leave them for a few minutes and take the implant you centrifuge to remove anything
that is external and resuspend it let us say in water and once you have done that, you can
use an SDS PAGE.
So, SDS is again a very strong detergent. So, what it does is this completely denatures
the protein and interacts with the protein in such a high affinity that it comes off from
this implant both the hard corona and the soft corona. And then you can just run a PAGE
gel which is nothing, but as gel that separates the protein out on the basis of its size or
molecular weight and in that regards then you can study what all proteins are there
through western blotting.
So, I hope everybody knows western blotting - all it is to transfer it to a membrane and
then once its transferred to a membrane let us say now this is the membrane itself you
can come with antibodies against known proteins. So, let us say if I am predicting
fibronectin is one of the protein that is getting involved, I will come in with the
fibronectin antibody and incubate with this. So, if fibronectin is one of the protein that
was on the implant, then this empty body is going to go and bind to fibronectin and I can
tag this antibody with some fluorophore initially, so that is going to start fluorescing or I
can put some enzyme and allow some color around this band.
So, that way I can know that fibronectin present in this milieu or its not present in this
milieu and similarly you can do it for several other proteins. So, again this way is fairly
semi-quantitative, its not very quantitative. Another good way to do this is using
something well a surface plasmon resonance which is again very widely used. So, its
highly sensitive and it depends on the dielectric of the surface. So, what you can do is,
you can take your surface that you want to test. So, that is here; you can then coat it with
some metal layer. So, in this case let us say if we have coated with gold.
So, once the proteins adsorb to it, the dielectric of this particular protein layer is going to
be different from your initial surface and because its different you can shine a light - its
going to scatter differently and you can read it through a detector and that is going to
give you a surface plasmon effect because the dielectric is changed and through that you
can then quantify by running some standards of known amounts, you can then quantify
whether the protein is first of all adsorbing and interacting with the surface.
And then secondly, if it is then what is the amount of protein that comes on the surface
because this dielectric will be directly related with the amount of the protein that has
come and adsorb on the surface. So, that is one way you can study the protein adsorption.
(Refer Slide Time: 17:23)
So, what we will do is, we will we will take an example from the literature - this is just to
sort of give you an idea of how the research is happening. So, this is a paper that was
published quite a while back now in 2010 and it is about how nanoparticle can induce
unfolding of a protein called fibrinogen and this unfolding then results in signalling
through a receptor called Mac- 1 receptor and that causes inflammation. So, here is just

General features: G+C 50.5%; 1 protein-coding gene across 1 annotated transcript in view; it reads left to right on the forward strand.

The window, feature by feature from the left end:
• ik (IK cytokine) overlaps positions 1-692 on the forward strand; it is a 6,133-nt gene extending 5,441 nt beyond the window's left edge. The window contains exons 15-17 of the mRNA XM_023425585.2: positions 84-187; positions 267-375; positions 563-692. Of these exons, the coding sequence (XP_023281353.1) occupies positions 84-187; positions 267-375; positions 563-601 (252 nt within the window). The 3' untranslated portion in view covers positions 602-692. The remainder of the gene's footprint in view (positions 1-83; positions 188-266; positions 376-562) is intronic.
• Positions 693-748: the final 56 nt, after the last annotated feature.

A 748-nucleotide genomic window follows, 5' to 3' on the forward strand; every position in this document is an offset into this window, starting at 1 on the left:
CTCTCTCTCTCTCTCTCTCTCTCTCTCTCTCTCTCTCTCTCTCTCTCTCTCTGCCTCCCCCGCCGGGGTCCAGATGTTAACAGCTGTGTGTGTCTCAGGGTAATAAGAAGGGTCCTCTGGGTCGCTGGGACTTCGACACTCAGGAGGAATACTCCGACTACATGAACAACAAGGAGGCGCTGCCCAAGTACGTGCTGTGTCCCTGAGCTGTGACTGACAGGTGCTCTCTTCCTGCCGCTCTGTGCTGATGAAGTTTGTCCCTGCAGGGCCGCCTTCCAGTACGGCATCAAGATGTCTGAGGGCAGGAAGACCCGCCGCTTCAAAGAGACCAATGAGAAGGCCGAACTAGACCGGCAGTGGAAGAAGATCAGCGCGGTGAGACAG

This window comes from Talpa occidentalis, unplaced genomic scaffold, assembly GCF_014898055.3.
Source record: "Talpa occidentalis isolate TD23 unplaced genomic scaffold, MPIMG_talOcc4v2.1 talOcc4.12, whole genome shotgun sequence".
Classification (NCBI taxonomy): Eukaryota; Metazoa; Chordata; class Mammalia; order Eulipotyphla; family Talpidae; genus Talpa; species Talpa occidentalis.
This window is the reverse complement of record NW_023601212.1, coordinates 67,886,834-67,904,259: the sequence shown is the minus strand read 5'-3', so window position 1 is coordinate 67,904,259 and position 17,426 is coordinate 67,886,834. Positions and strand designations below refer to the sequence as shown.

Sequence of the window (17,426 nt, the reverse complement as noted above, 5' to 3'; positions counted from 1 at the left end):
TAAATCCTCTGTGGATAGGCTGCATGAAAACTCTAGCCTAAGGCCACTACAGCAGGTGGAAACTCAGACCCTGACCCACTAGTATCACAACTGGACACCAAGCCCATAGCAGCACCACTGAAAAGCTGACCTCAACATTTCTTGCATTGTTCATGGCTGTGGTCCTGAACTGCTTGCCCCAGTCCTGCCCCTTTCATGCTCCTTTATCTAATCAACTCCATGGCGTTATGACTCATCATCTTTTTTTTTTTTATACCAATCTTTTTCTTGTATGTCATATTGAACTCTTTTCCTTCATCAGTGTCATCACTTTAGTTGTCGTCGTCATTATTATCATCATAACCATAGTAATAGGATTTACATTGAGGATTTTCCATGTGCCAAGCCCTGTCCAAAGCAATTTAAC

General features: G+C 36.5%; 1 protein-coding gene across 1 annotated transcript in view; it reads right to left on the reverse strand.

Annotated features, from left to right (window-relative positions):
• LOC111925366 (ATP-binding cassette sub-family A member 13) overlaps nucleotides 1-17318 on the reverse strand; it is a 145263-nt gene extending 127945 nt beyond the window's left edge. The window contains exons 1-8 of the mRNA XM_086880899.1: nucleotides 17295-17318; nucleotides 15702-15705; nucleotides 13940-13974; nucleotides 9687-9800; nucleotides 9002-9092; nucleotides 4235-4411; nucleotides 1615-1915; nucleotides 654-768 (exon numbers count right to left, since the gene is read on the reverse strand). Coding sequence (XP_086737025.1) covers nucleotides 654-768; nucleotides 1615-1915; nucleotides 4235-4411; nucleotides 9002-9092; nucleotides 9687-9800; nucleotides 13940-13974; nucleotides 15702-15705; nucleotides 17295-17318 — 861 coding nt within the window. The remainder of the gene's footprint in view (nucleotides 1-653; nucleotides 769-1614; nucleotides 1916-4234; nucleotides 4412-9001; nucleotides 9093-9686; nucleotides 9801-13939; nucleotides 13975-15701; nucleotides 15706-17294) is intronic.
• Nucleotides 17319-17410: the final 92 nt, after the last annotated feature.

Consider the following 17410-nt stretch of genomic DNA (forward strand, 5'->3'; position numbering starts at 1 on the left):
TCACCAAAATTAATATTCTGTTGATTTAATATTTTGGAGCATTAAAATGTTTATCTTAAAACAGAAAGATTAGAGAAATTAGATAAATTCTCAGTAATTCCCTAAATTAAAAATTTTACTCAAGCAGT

an example of how a foreign material that is introduced causes inflammation. So, its
more a mechanistic table.
(Refer Slide Time: 17:59)
So, what the authors have done in this paper is they have taken gold nanoparticles. So,
this is gold nanoparticle, they have coated this gold nanoparticles with polymers- during
synthesis it uses various polymers and one of them is PAA which is Poly Acrylic Acid.
So, what they’ve done? They have coated the gold with poly acrylic acid and then they
have incubated it with a protein called fibrinogen- its very widely available protein and it
is found quite an abundant amount in our serum as well. So, and what they have shown
in this paper is well this adsorption happens, it activates Mac-1 on immune cells or
actually on other mammalian cells.
And once it activates Mac- 1- Mac- 1 goes into the nucleus that signalling goes into the
nucleus and causes the up regulation of NF-kB pathway which is a very known to be a
master regulator for inflammation and that causes the release of lots of inflammatory
cytokines and that can cause some reactions in the body, you can start getting fever- very
similar response to when we get sick.
(Refer Slide Time: 19:41)
So, let us go a little more deeper, so what the did is they make three different sizes of
particles. So, 5,10 and 20 nanometers in size -this is the diameter and then what they did
is, they incubated this with serum and then the same process that I just described with the
SDS-PAGE. So, this is just a SDS-PAGE. So, what you can see here is several types of
proteins have come in and adsorb on these ones and what you see here is 5 nanometer
has quite a bit of protein and then 20 nanometer has less protein for the same amount of
the gold. And what they primarily observed was that the 65, 55 and 45 kDa chains of
fibrinogen were very abundant.
So, essentially when I talk about this, I am looking at 65 which is this guy, the 55 which
is this guy and then the 45 which is this guy. So, these three bands were very prominent
every time they did this experiment. So, then they found out that this is actually nothing,
but three different chains of fibrinogen.
(Refer Slide Time: 20:48)
So, that is what they are describing here. So, fibrinogen comprises of three protein chains
the alpha, beta and gamma and this is the confirmation - fairly large molecule 45
nanometer and it’s a dimer. So, what they are further shown is that this C terminus which
is fairly covered in a normal protein structure as you can see here has a binding site for a
receptor called Mac- 1 on a cell.
So, Mac- 1 receptor can come and bind to this site although the site is not typically
exposed. So, the Mac- 1 does not bind to fibrinogen by itself unless the fibrinogen
structure is somewhat damaged or denatured, so that this Mac- 1 site is exposed. And